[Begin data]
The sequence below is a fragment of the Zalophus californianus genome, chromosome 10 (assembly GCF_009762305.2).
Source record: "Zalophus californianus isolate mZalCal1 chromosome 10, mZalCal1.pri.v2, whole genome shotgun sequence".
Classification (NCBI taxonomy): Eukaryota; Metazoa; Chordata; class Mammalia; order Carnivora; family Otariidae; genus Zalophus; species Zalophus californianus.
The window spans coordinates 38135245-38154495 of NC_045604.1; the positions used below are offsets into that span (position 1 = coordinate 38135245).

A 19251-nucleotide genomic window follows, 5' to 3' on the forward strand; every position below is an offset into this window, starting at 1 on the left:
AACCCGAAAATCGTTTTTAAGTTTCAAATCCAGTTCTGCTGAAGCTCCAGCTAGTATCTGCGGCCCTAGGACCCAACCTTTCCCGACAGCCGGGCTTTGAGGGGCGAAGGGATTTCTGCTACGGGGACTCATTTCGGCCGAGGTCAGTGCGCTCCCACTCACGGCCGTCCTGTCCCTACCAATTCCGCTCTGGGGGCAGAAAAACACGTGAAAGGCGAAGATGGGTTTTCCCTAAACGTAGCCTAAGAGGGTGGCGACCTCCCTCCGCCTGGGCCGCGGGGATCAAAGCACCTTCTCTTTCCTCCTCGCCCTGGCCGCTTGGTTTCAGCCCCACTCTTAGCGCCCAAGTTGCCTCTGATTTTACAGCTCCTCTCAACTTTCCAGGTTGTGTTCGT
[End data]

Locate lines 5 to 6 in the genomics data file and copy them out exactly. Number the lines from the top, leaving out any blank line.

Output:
A 19251-nucleotide genomic window follows, 5' to 3' on the forward strand; every position below is an offset into this window, starting at 1 on the left:
AACCCGAAAATCGTTTTTAAGTTTCAAATCCAGTTCTGCTGAAGCTCCAGCTAGTATCTGCGGCCCTAGGACCCAACCTTTCCCGACAGCCGGGCTTTGAGGGGCGAAGGGATTTCTGCTACGGGGACTCATTTCGGCCGAGGTCAGTGCGCTCCCACTCACGGCCGTCCTGTCCCTACCAATTCCGCTCTGGGGGCAGAAAAACACGTGAAAGGCGAAGATGGGTTTTCCCTAAACGTAGCCTAAGAGGGTGGCGACCTCCCTCCGCCTGGGCCGCGGGGATCAAAGCACCTTCTCTTTCCTCCTCGCCCTGGCCGCTTGGTTTCAGCCCCACTCTTAGCGCCCAAGTTGCCTCTGATTTTACAGCTCCTCTCAACTTTCCAGGTTGTGTTCGT